Paul McDevitt lived a big life because he helped countless little people. He helped direct addicts to drug and alcohol treatment programs; he helped those organizations achieve their missions; and he gently kept at those in power to do more. Starting out in Dorchester’s Lower Mills, he put himself into the lives and memories of the thousands whom he helped.
We remember the Biblical story that Jesus tells of the Good Samaritan. A priest and Levite (Levites were people with religious duties) pass by an seriously injured man hurt in a robbery and don’t help him while the Good Samaritan tends to his wounds, takes him to an inn, and pays for his room and board.
Everyone sitting at Friday’s funeral knew that Paul McDevitt was the Good Samaritan, but Fr. Jack Butler made that belief come to life in a story he told in his homily:
He, Paul, and others were meeting over breakfast. Fr. Butler said he was hungry for the cheese omelette that he was going to order. But by then Paul had engaged the waitress in a conversation about herself, her neighborhood, and her family. She said she was tired. Paul gently asked why and she said she was worried about her son, who had a drug problem. While Fr. Butler fretted about when he would ever get his omelette, Paul continued to speak with the woman and offer ways he could help her and her son. Fr. Butler told us that Paul clearly was that Good Samaritan while he, self deprecatingly, said he had been a little like the indifferent priest in the Biblical story.
Fr. Butler told another story about a woman named Mary who was in prison on a long sentence. Paul kept in touch with her regularly to lift her spirits. When Paul fell deeply ill from cancer, his friends worried how Mary would cope when Paul died. They went to see her. Her reaction was, “Well, then, I’m all set since Paul will be right beside God so I really will have some pull then.”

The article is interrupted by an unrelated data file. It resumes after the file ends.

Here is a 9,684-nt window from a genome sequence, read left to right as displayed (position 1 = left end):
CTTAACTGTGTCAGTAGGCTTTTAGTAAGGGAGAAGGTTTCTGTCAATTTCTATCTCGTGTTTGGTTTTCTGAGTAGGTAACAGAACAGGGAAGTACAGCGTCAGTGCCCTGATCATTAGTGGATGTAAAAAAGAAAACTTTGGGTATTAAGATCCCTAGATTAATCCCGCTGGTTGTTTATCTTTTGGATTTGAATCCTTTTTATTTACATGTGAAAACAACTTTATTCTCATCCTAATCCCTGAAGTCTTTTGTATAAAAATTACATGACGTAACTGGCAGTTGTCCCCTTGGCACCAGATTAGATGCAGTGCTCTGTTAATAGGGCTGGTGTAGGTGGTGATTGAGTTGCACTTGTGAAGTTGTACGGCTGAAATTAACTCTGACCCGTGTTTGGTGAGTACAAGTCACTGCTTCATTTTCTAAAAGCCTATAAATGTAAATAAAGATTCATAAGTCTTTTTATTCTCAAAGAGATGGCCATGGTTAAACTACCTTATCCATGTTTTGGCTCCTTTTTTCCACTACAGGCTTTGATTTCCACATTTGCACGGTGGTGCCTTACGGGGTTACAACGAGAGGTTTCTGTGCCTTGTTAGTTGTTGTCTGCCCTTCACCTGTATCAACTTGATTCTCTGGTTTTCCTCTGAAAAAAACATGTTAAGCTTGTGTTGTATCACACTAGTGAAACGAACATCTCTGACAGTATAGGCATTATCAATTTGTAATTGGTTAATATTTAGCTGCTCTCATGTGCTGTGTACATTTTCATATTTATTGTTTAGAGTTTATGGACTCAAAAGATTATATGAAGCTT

Paul helped Mayor Marty Walsh decades ago when he was struggling with alcoholism. In return, the mayor said, “Paul McDevitt, you made a huge difference in my life, to be able to be in the position I am today.”
Paul helped the Paraclete Center, which offers after-school programs for kids from low income families in Southie. He helped Kathy Mainzer decades ago when she was trying to build the Massachusetts Coalition for the Homeless. He helped me with strategy on a criminal justice bill just four months ago when he couldn’t speak with cancer of larynx. He wrote what he wanted to say on a tablet over breakfast at Mul’s in Southie.
Paul McDevitt supported homeless shelters and soup kitchens. He institutionalized his work on drug and alcohol and mental health assistance through the Modern Assistance Corporation that he ran with offices in Quincy. Guess where the Massachusetts Recovery Houses Coalition holds its meetings? Yes, right there. He served on numerous boards and chaired Project Bread, which runs the annual Walk for Hunger.
He made meals for the homeless and then served them. He helped unions and businesses set up programs for members with alcohol and drug programs.
One of Paul’s long-time friends and collaborators, Al Kaneb, talked about Paul in the Boston Globe’s obituary: “Paul, as you all know, has walked with so, so many who suffered from addiction, poverty, incarceration, and illness in this community. Paul connected with these people in stress and brought them to stability and peace. With Paul, this has been not been a part-time effort. This has been a full-time vocation.”
We know that the Good Samaritan Paul McDevitt will rest in peace. We thank him for all he did and we will try to do more as he would want us to do.
Lew Finfer is a Dorchester resident and director of the Massachusetts Communities Action Network, with offices in Dorchester.